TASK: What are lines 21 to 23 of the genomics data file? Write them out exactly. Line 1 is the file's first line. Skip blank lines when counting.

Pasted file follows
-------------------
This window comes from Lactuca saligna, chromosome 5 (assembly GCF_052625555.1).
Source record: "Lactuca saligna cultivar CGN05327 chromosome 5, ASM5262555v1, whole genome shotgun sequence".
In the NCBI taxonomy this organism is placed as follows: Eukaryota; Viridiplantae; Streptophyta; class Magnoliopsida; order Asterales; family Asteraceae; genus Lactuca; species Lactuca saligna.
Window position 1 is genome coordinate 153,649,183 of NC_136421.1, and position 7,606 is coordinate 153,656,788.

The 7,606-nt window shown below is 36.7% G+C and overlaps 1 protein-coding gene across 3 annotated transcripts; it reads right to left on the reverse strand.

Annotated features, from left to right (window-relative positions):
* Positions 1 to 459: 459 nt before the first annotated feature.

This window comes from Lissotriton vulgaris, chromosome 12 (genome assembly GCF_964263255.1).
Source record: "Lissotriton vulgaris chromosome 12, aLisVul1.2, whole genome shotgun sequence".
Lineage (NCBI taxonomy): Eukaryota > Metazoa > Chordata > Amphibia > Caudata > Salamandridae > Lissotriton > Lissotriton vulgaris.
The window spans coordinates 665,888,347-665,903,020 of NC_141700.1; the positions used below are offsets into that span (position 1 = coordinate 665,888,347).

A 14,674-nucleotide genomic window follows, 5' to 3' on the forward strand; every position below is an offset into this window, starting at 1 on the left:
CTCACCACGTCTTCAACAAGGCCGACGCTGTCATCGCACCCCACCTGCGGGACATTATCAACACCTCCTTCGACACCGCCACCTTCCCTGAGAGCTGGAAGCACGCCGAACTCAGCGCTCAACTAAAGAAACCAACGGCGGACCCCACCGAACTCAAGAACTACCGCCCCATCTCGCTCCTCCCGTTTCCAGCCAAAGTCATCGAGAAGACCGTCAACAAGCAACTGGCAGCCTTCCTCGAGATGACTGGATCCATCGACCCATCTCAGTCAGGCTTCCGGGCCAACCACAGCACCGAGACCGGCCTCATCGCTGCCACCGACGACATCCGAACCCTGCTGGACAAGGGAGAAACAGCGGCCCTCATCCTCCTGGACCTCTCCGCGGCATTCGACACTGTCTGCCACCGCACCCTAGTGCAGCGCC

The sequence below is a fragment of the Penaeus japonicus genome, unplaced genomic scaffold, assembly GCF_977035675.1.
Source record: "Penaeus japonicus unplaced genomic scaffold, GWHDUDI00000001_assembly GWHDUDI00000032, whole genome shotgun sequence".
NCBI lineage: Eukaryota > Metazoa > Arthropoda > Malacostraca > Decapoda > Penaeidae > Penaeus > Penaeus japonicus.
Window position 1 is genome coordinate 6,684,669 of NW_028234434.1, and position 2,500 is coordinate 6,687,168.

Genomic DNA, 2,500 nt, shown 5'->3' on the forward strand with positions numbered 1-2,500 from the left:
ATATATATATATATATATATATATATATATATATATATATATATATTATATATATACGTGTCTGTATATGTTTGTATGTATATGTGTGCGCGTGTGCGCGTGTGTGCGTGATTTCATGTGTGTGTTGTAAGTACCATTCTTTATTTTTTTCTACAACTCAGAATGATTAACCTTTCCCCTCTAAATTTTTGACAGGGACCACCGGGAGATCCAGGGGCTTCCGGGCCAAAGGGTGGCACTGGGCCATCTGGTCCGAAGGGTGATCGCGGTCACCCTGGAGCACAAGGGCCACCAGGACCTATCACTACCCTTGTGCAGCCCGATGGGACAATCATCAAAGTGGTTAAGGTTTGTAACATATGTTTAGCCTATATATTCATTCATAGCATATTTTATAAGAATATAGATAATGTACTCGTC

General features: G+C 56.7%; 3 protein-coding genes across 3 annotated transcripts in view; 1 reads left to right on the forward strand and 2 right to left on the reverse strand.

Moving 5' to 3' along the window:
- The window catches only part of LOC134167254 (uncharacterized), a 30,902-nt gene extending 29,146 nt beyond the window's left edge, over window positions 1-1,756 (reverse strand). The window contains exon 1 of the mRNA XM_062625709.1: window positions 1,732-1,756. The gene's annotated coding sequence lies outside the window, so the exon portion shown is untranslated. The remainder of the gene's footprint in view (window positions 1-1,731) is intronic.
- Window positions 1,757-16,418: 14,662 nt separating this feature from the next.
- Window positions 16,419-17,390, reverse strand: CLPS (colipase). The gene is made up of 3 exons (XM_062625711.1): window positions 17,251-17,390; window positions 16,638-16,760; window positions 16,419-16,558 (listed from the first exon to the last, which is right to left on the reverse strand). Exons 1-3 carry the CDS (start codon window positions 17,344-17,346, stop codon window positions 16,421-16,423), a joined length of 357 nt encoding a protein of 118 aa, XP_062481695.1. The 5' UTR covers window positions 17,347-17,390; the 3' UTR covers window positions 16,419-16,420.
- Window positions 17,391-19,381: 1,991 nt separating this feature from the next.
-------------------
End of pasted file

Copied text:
Moving 5' to 3' along the window:
- The window catches only part of LOC134167254 (uncharacterized), a 30,902-nt gene extending 29,146 nt beyond the window's left edge, over window positions 1-1,756 (reverse strand). The window contains exon 1 of the mRNA XM_062625709.1: window positions 1,732-1,756. The gene's annotated coding sequence lies outside the window, so the exon portion shown is untranslated. The remainder of the gene's footprint in view (window positions 1-1,731) is intronic.
- Window positions 1,757-16,418: 14,662 nt separating this feature from the next.